This process, in another parallel to financial industry regulation, includes Suspicious Activity Reporting.
“We have processes designed to identify inauthentic and suspicious activity, and we maintain a sanctions compliance program to screen advertisers, partners, vendors, and others using our payment products,” Sandberg said. “Our payments subsidiaries file Suspicious Activity Reports on developers of certain apps and take other steps as appropriate, including denying such apps access to our platforms.”
Data protection efforts include “measures to protect people who are likely to be targeted in times of heightened cyber-activity, including elections, periods of conflict or political turmoil, and other high-profile events,” Sandberg said. The strategy includes “building AI systems to detect and stop attempts to send malicious content.”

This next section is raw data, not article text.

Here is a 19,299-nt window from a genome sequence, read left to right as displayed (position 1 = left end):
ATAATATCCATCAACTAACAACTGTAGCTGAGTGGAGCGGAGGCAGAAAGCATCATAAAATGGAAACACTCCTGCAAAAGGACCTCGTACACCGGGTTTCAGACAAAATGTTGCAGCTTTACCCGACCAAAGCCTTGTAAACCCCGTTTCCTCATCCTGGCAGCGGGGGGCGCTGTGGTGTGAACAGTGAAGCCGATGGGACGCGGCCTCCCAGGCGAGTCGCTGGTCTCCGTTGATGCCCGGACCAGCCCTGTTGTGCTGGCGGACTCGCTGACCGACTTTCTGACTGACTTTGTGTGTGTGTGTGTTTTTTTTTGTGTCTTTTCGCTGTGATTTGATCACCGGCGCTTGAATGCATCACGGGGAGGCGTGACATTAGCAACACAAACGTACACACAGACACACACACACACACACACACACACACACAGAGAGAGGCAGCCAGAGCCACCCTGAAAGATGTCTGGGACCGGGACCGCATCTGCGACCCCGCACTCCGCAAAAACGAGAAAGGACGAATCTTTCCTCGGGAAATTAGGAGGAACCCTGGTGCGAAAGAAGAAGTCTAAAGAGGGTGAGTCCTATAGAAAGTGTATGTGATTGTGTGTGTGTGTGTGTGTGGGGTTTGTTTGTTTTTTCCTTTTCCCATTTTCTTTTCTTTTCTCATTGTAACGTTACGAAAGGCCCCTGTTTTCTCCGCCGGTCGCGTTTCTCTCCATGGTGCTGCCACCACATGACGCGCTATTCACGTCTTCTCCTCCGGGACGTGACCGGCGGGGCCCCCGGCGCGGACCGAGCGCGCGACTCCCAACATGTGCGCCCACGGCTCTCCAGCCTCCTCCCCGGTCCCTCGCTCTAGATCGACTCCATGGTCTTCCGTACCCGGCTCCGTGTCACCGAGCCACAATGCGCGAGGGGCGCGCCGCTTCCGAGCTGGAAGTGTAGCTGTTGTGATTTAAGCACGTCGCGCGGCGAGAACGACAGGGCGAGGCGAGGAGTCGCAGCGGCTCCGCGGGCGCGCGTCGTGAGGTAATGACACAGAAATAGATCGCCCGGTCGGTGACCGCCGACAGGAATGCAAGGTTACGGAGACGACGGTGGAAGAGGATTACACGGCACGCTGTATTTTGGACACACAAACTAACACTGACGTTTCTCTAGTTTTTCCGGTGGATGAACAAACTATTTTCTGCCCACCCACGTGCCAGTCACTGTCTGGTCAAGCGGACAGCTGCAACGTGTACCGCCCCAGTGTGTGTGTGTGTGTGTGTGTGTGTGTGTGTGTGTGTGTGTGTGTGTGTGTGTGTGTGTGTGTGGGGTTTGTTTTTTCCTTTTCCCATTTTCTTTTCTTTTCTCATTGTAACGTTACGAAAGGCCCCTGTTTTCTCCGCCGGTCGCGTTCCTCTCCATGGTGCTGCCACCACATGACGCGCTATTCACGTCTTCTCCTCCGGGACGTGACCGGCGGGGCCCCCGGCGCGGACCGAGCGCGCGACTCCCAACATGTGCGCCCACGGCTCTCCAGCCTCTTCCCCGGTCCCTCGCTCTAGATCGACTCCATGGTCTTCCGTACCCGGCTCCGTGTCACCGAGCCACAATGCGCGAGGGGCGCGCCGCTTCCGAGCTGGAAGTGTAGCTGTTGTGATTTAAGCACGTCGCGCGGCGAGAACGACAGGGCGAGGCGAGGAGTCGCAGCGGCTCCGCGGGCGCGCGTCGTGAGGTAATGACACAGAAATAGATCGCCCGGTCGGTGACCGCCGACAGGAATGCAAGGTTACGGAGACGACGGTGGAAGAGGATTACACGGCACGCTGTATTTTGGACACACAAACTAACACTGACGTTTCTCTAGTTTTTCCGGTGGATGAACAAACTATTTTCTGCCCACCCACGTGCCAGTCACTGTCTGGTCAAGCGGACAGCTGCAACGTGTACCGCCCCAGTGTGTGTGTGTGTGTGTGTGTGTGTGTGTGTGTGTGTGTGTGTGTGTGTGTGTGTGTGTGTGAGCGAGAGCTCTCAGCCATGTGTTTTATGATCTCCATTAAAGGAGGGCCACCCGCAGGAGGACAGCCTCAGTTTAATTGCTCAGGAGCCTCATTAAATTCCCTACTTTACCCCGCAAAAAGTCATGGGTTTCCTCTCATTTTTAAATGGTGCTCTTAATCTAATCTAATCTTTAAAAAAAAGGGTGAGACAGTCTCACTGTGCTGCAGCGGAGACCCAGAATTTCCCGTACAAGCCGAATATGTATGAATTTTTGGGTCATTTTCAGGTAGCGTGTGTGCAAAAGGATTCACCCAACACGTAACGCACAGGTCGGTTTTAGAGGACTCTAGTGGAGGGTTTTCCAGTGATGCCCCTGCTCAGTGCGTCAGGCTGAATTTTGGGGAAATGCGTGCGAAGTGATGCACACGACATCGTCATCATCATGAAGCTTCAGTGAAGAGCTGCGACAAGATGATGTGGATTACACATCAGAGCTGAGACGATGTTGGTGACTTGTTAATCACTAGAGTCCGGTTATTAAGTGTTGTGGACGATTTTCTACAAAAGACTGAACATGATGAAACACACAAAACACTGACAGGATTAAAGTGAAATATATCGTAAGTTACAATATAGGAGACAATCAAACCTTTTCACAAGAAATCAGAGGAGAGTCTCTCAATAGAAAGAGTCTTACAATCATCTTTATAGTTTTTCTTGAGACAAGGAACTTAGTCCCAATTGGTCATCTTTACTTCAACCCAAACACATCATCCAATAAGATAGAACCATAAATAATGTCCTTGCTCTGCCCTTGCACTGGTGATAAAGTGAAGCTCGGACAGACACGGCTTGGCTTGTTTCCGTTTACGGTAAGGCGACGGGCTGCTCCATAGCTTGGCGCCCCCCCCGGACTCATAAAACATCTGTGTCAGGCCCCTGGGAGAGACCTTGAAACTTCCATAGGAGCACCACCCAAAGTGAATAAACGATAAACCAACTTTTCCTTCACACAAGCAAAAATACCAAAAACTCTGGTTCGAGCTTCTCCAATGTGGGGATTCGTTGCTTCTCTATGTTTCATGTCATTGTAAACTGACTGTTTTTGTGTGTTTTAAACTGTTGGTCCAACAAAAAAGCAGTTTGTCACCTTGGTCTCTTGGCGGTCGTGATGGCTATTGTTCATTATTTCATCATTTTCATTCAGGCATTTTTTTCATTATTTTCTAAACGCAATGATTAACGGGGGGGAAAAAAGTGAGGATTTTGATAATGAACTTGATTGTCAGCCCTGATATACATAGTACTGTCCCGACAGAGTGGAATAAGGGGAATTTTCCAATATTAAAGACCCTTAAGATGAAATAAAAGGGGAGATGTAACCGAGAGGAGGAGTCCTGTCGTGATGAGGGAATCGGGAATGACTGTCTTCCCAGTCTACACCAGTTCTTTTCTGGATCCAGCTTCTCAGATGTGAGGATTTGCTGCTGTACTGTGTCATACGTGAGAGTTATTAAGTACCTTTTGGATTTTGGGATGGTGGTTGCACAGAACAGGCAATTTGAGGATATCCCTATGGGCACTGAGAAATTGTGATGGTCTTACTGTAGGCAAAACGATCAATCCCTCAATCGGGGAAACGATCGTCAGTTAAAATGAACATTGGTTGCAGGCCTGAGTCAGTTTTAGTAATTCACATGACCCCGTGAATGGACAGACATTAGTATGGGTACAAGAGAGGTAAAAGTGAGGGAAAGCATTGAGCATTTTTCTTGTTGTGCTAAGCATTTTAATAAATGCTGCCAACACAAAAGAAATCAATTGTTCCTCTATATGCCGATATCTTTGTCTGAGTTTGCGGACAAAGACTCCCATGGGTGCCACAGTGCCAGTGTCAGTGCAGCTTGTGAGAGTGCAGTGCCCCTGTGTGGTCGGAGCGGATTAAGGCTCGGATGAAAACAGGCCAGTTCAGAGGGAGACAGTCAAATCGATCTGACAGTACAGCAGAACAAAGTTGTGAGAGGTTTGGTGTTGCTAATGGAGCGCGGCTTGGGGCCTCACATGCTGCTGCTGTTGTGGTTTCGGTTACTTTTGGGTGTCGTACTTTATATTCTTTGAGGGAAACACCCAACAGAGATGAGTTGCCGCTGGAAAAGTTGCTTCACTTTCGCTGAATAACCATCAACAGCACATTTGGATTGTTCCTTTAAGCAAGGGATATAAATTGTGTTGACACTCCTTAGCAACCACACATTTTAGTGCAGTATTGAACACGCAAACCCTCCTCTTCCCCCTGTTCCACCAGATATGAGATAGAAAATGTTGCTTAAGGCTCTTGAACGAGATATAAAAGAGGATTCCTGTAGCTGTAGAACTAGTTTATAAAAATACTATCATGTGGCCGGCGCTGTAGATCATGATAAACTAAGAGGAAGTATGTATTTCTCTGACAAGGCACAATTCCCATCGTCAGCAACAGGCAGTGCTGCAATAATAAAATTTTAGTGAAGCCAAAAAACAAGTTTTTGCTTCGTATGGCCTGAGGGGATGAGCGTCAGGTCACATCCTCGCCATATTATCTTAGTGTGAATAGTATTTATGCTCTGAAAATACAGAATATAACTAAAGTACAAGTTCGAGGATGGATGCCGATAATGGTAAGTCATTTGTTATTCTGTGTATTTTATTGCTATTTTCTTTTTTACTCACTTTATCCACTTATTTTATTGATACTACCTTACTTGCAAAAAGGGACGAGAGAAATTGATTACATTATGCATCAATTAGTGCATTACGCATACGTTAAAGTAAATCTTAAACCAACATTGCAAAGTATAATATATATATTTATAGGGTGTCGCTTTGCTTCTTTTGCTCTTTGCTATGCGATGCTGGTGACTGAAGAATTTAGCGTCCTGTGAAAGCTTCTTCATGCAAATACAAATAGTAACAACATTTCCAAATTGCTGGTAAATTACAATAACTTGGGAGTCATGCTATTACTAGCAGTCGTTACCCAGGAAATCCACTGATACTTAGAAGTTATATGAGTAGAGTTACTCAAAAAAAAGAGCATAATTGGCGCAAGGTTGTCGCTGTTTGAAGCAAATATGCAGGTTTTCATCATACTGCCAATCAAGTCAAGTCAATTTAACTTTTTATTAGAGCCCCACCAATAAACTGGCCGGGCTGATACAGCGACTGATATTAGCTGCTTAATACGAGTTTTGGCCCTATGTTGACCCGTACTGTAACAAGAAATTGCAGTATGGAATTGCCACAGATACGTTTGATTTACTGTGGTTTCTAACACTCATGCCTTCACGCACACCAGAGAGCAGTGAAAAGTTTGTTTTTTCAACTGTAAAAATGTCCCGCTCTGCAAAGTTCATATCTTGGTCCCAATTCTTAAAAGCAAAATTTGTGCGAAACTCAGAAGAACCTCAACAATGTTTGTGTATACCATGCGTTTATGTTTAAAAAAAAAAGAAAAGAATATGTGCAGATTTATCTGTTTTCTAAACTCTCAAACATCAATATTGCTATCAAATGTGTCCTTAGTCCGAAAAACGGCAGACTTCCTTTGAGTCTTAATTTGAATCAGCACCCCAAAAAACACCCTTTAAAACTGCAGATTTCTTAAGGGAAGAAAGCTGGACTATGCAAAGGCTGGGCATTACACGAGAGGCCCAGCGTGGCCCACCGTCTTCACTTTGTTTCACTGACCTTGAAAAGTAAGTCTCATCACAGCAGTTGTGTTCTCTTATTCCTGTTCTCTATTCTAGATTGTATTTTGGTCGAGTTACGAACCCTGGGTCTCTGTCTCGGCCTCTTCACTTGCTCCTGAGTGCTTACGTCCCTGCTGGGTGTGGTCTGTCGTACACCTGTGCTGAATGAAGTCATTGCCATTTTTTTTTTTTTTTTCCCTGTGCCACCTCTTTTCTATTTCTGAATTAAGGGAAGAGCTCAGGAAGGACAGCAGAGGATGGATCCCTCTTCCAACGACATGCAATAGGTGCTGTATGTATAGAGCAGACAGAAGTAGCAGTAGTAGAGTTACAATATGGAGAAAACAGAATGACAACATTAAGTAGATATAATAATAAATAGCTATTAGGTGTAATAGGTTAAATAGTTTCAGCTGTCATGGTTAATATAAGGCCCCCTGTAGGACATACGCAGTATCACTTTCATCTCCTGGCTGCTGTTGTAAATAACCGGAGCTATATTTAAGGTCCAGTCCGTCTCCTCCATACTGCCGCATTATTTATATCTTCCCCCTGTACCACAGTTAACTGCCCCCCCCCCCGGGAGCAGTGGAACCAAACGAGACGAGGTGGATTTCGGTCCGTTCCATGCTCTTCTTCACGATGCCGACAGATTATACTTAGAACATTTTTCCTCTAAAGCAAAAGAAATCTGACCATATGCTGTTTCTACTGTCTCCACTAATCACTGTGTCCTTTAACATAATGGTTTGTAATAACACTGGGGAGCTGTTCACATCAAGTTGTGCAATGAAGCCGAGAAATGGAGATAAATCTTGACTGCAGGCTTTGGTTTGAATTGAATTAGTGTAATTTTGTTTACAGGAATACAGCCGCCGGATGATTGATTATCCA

Twitter CEO Jack Dorsey (pictured, at top), sporting a nose ring, was less polished than Sandberg but also stressed pre-regulation improvements to his site when it comes to rooting out bots and fake news.
“Twitter recently developed and launched more than 30 policy and product changes designed to foster information integrity and protect the people who use our service from abuse and malicious automation,” he said.
Twitter, he said, “continues to develop the detection tools and systems needed to combat malicious automation on our platform” and “refined its detection systems.”
“Due to technology and process improvements, we are now removing 214 percent more accounts year-over-year for violating our platform manipulation policies,” Dorsey said.